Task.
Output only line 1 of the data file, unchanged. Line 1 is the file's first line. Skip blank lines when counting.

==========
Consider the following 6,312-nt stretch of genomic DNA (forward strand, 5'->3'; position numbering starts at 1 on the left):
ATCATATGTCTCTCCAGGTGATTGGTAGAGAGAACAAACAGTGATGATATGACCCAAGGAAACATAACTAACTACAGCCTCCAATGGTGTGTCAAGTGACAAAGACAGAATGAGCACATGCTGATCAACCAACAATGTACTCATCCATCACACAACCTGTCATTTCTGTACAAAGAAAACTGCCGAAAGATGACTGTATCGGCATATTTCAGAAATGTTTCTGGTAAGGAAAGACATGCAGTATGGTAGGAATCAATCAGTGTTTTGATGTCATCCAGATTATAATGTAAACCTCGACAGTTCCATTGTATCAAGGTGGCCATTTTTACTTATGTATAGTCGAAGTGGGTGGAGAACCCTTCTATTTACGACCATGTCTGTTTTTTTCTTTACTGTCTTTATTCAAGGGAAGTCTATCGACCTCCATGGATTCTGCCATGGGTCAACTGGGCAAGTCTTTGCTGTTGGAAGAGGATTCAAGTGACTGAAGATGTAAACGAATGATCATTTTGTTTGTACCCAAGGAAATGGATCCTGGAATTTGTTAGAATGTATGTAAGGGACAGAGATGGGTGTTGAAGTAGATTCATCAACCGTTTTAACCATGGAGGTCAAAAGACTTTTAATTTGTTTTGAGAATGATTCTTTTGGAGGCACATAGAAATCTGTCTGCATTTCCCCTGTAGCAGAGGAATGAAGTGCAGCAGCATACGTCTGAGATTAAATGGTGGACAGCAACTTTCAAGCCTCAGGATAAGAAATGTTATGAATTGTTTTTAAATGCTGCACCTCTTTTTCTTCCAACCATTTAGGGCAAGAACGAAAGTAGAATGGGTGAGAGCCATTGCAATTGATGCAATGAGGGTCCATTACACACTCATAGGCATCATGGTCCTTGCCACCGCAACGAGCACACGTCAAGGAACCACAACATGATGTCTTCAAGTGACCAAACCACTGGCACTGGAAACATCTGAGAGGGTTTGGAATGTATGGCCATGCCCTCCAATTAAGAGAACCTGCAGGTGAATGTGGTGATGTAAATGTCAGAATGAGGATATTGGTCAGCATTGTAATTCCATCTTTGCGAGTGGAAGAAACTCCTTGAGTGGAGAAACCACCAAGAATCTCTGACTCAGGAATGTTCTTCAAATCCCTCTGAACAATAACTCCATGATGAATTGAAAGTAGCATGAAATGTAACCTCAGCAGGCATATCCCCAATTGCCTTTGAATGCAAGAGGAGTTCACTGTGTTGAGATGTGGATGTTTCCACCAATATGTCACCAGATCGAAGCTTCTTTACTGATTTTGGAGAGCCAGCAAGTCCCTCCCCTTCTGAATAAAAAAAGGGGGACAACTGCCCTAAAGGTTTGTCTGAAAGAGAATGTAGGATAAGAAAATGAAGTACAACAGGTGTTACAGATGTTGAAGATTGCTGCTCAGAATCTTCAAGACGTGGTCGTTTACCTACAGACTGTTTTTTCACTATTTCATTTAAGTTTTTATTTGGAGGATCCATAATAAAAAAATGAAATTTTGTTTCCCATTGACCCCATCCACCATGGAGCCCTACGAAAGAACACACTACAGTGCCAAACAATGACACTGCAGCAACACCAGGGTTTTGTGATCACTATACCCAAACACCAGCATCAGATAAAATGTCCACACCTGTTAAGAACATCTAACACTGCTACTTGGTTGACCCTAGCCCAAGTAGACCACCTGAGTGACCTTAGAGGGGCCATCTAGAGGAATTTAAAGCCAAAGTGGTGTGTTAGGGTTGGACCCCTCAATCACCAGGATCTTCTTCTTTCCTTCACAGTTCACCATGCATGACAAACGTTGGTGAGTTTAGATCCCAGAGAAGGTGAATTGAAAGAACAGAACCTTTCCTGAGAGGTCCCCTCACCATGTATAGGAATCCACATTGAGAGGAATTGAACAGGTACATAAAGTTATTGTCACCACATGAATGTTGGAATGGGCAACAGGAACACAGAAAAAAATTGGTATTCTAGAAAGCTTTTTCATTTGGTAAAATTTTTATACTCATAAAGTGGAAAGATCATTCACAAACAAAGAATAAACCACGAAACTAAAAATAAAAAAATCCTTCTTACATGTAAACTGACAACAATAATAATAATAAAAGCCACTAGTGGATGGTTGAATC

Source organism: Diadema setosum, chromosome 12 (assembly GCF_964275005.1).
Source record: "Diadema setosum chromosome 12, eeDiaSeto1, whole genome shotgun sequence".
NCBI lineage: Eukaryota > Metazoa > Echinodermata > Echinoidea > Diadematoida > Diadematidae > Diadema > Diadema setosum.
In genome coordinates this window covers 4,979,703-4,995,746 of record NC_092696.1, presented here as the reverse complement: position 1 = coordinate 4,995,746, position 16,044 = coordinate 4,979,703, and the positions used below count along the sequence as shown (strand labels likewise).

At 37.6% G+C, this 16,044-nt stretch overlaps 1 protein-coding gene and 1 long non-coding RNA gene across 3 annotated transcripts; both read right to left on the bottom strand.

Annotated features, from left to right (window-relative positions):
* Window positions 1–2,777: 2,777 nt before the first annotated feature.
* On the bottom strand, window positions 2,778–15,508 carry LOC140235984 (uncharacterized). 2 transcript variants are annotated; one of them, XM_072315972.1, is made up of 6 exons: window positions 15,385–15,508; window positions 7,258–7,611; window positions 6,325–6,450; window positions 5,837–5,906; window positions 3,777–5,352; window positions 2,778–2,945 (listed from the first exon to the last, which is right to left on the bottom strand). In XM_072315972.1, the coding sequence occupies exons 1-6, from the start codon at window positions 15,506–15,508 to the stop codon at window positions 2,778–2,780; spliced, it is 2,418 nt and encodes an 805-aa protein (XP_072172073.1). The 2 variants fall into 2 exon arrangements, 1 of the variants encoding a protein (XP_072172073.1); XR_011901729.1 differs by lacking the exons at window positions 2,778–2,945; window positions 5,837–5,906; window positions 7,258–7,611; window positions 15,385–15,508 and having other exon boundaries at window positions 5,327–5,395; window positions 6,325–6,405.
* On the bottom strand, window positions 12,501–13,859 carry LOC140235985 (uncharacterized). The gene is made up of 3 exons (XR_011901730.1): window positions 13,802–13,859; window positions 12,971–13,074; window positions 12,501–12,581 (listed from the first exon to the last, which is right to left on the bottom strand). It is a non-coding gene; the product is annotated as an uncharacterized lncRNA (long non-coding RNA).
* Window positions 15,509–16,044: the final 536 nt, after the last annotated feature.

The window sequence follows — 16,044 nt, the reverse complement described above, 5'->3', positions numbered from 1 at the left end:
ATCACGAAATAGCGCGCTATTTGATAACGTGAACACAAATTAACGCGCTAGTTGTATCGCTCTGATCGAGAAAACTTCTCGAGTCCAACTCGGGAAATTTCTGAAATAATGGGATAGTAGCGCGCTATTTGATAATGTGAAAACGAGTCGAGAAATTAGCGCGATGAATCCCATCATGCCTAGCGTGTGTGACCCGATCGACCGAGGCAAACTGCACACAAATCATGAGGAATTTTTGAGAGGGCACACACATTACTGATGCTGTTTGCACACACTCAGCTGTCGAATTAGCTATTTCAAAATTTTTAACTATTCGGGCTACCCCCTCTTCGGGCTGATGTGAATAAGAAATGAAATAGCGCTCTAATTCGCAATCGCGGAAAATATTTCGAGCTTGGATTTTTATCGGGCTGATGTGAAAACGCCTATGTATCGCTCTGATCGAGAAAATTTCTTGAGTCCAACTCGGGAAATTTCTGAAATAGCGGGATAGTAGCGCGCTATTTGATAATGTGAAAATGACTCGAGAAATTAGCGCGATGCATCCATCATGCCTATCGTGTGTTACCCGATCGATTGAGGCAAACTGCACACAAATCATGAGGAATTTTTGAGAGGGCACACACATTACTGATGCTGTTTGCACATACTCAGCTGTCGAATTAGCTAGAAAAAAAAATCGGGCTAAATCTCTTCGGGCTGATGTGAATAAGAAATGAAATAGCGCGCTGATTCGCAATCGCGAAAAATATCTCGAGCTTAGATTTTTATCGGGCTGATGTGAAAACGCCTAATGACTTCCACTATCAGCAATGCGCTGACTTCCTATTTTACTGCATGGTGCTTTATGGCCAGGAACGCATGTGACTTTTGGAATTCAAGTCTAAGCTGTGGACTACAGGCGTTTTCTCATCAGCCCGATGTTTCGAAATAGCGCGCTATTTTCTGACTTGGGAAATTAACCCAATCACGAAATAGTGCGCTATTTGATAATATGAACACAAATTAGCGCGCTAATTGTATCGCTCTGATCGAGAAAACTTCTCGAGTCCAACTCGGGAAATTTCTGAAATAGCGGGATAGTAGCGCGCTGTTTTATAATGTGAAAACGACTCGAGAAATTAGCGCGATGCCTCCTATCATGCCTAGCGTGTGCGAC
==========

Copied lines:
Consider the following 6,312-nt stretch of genomic DNA (forward strand, 5'->3'; position numbering starts at 1 on the left):